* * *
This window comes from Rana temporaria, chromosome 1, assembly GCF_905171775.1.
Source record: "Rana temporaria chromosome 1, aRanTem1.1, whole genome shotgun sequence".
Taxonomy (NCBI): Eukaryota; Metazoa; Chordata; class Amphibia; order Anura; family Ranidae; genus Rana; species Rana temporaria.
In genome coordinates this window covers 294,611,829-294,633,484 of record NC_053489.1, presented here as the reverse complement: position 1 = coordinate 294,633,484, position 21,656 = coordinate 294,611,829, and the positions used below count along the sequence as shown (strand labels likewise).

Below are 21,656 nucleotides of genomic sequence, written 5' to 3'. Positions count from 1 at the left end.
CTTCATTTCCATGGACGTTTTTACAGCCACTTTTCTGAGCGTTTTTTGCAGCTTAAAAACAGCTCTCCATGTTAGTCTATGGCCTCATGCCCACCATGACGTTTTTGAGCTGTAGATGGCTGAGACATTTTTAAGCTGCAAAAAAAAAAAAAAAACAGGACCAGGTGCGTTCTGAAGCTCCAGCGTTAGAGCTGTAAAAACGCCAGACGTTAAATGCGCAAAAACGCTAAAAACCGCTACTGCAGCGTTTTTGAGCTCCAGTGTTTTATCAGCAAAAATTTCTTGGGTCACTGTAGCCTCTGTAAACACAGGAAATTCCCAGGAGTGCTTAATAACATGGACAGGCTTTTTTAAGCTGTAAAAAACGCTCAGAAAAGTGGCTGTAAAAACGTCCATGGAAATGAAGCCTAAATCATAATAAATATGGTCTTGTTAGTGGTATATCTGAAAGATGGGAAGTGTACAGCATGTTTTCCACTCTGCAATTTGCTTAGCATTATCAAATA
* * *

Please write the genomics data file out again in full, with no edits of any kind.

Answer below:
This window comes from Rana temporaria, chromosome 1, assembly GCF_905171775.1.
Source record: "Rana temporaria chromosome 1, aRanTem1.1, whole genome shotgun sequence".
Taxonomy (NCBI): Eukaryota; Metazoa; Chordata; class Amphibia; order Anura; family Ranidae; genus Rana; species Rana temporaria.
In genome coordinates this window covers 294,611,829-294,633,484 of record NC_053489.1, presented here as the reverse complement: position 1 = coordinate 294,633,484, position 21,656 = coordinate 294,611,829, and the positions used below count along the sequence as shown (strand labels likewise).

Below are 21,656 nucleotides of genomic sequence, written 5' to 3'. Positions count from 1 at the left end.
CTTCATTTCCATGGACGTTTTTACAGCCACTTTTCTGAGCGTTTTTTGCAGCTTAAAAACAGCTCTCCATGTTAGTCTATGGCCTCATGCCCACCATGACGTTTTTGAGCTGTAGATGGCTGAGACATTTTTAAGCTGCAAAAAAAAAAAAAAAACAGGACCAGGTGCGTTCTGAAGCTCCAGCGTTAGAGCTGTAAAAACGCCAGACGTTAAATGCGCAAAAACGCTAAAAACCGCTACTGCAGCGTTTTTGAGCTCCAGTGTTTTATCAGCAAAAATTTCTTGGGTCACTGTAGCCTCTGTAAACACAGGAAATTCCCAGGAGTGCTTAATAACATGGACAGGCTTTTTTAAGCTGTAAAAAACGCTCAGAAAAGTGGCTGTAAAAACGTCCATGGAAATGAAGCCTAAATCATAATAAATATGGTCTTGTTAGTGGTATATCTGAAAGATGGGAAGTGTACAGCATGTTTTCCACTCTGCAATTTGCTTAGCATTATCAAATA